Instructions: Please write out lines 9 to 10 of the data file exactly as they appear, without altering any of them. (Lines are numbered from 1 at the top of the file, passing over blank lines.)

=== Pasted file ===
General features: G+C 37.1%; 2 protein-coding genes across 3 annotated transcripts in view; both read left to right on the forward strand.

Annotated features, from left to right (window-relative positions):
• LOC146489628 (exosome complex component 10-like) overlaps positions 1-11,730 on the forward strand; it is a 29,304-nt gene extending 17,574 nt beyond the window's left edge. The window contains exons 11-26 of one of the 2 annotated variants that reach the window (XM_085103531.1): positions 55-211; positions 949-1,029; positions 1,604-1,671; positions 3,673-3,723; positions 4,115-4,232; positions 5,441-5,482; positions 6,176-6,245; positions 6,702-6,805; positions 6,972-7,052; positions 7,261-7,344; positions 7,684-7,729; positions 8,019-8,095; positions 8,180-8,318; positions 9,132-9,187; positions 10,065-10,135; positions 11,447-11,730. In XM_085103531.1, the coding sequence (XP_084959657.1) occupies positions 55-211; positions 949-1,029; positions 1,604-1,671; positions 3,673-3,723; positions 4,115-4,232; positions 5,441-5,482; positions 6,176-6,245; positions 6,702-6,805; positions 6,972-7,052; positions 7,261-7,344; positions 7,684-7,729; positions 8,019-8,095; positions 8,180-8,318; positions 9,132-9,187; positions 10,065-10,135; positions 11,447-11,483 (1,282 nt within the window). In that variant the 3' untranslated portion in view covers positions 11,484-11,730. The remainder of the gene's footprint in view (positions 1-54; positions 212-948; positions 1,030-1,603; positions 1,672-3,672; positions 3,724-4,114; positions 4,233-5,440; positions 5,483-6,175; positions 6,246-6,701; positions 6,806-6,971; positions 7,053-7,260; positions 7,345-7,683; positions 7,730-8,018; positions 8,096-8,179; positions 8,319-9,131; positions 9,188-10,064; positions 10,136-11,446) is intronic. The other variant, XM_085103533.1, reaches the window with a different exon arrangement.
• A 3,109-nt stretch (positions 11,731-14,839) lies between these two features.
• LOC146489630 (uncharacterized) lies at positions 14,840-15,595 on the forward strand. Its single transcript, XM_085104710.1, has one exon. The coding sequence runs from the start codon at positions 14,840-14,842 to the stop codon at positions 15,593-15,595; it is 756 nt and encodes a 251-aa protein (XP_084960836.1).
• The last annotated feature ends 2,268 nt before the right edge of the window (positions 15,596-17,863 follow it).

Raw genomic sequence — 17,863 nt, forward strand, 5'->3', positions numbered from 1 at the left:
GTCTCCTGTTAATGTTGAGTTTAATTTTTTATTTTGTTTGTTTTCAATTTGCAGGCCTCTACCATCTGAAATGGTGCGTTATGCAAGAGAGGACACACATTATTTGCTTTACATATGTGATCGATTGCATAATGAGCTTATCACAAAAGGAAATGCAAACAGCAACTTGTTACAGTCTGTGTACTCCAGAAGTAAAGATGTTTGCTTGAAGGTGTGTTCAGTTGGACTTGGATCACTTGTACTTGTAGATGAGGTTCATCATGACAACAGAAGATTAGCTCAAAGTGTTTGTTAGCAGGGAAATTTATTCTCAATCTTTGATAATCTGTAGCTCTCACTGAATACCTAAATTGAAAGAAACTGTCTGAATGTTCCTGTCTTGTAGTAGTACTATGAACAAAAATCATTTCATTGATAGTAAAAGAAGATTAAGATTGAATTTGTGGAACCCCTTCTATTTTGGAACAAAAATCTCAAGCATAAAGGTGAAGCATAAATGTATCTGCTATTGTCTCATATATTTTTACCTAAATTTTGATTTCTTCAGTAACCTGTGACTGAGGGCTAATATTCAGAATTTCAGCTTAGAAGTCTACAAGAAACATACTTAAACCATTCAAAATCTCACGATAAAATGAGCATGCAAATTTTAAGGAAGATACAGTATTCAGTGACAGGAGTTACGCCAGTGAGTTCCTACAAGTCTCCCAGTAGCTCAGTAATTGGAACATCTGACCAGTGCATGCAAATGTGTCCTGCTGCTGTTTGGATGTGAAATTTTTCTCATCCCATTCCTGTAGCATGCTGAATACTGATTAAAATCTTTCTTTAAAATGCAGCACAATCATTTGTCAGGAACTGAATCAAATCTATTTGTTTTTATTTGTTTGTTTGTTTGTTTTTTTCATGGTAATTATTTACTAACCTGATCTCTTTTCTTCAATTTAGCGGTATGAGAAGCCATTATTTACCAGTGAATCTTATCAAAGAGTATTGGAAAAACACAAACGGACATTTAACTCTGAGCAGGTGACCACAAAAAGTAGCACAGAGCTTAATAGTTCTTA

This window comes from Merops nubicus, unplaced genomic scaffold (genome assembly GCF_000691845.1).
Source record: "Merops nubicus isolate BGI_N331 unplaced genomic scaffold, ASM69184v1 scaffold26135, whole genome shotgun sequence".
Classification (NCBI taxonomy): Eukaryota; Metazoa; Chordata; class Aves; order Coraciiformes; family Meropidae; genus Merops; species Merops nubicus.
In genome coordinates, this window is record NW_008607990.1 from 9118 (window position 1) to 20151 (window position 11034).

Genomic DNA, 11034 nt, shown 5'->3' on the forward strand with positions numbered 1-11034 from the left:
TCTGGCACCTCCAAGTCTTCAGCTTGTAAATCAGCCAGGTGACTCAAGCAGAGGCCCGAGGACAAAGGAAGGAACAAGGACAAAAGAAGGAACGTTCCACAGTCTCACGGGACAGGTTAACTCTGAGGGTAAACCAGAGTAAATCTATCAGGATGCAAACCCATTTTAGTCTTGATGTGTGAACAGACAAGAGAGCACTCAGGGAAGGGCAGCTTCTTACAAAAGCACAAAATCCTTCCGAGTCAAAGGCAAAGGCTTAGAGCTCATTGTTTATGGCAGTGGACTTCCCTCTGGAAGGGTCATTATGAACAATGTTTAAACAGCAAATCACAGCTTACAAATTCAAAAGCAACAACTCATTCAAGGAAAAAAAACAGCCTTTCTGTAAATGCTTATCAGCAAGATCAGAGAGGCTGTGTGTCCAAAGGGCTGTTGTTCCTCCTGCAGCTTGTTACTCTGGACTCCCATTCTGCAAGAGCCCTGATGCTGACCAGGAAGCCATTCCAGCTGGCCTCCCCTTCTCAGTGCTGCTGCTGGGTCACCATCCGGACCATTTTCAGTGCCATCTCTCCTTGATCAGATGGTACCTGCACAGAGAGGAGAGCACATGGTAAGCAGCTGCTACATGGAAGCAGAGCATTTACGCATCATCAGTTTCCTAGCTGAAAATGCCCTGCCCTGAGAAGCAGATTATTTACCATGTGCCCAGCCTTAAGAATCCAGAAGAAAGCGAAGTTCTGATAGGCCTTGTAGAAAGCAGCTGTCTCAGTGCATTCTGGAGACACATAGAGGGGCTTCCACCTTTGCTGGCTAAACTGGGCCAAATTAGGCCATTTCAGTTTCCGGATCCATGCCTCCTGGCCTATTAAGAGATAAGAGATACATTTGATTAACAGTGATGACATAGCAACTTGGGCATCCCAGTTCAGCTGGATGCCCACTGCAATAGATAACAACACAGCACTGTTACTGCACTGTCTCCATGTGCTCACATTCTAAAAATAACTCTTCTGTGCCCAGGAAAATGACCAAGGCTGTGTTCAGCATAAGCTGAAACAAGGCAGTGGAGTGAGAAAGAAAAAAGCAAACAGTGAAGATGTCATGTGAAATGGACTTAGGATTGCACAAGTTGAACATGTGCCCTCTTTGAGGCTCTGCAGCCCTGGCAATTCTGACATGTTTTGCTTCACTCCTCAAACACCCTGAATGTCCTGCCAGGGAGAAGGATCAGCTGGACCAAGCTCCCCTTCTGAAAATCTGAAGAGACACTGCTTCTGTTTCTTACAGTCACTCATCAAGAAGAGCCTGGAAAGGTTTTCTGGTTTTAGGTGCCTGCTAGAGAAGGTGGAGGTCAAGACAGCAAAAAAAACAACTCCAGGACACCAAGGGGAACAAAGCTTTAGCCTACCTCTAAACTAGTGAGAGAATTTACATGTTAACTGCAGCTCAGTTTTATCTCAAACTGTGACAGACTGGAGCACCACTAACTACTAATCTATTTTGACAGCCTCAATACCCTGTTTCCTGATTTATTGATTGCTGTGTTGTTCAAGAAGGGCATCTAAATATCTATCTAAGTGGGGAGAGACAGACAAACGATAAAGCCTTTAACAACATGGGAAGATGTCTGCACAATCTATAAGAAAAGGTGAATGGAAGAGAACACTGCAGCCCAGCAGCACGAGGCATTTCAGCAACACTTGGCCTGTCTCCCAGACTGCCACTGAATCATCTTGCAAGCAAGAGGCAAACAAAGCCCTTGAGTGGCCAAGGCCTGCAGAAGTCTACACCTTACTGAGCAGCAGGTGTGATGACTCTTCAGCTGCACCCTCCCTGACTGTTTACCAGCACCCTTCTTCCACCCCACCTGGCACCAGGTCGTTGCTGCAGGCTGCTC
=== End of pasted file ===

This window comes from Merops nubicus, unplaced genomic scaffold (genome assembly GCF_000691845.1).
Source record: "Merops nubicus isolate BGI_N331 unplaced genomic scaffold, ASM69184v1 scaffold26135, whole genome shotgun sequence".